How to code a circular buffer in an external.

    May 23 2006 | 5:17 pm
    Hey everybody, thanks for the help with my float inlet yesterday!
    I am now trying to add a circular buffer to my external. The buffer will need to hold something in the order of 2048 samples.
    Now Im thinking I need to create this buffer outside the perform routine as this routine only works in chunks of samples as per the Signal Vector size, right? So where do I create the array to store these samples, in the structure defn or in the new instance routine, or where?
    As far as I understand it the array/buffer will need to outside the perform routine so it can store samples from previous Signal Vectors. So i guess this needs to be a global variable that can be accessed from the perform routine, but i guess Im not sure where is the best place to do this code in an MSP external.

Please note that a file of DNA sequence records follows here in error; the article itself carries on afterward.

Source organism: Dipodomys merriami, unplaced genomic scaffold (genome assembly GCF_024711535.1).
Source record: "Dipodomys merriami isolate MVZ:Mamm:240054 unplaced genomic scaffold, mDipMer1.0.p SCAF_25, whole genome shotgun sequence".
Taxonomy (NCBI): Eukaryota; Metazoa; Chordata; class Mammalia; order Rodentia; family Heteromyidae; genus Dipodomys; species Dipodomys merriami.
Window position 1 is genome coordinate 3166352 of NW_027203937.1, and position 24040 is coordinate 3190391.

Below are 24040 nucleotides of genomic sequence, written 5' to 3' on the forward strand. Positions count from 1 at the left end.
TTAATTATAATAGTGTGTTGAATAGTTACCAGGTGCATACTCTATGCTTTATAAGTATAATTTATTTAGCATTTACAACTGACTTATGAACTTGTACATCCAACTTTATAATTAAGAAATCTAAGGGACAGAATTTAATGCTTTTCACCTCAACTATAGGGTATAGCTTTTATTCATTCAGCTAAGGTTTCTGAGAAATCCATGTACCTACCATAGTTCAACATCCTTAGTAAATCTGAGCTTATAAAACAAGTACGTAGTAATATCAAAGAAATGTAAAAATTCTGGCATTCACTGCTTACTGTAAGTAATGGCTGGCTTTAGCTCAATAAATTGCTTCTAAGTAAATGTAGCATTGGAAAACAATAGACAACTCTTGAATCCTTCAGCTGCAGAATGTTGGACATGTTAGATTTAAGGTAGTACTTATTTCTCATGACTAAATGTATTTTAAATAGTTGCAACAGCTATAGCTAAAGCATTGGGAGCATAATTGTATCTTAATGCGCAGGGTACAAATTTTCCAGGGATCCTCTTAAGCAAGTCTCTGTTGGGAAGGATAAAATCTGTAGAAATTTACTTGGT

Your help is greatly appreciated,

    • May 23 2006 | 5:51 pm
      I think you should allocate the mem in your dsp function.
      Put a float* into your main object, like so:
      #define kNumSamplesInCircularBuffer 2048;
      typedef struct _MyObjName {
      t_pxobject xObj; // requred for msp
      int curReadIndex;
      int curWriteIndex;
      float* circularBuffer;
      } MyObjName;
      and then malloc a buffer and give it to your object like so:
      void MyObjName_dsp(MyObjName* inObj, t_signal **sp, short* count) {
      //allocate the buffer
      circularBuffer = (float*)malloc(sizeof(float) *
      //initialize the read and write index
      curReadIndex = 0;
      curWriteIndex = 0;
      //initialize the buffer with zeros
      bzero(circularBuffer, sizeof(float) * kNumSamplesInCircularBuffer);
      and then free the buffer when you're done.
      void MyObjName_free(MyObjName* inObj) {
      dsp_free((t_pxobject*) xObj);
      //for paranoia's sake I always zero out my structs after I free any
      malloc'd members
      bzero(inObj, sizeof(MyObjName));
      then inside of your process function, just make sure you don't access
      outside of the bounds of your buffer.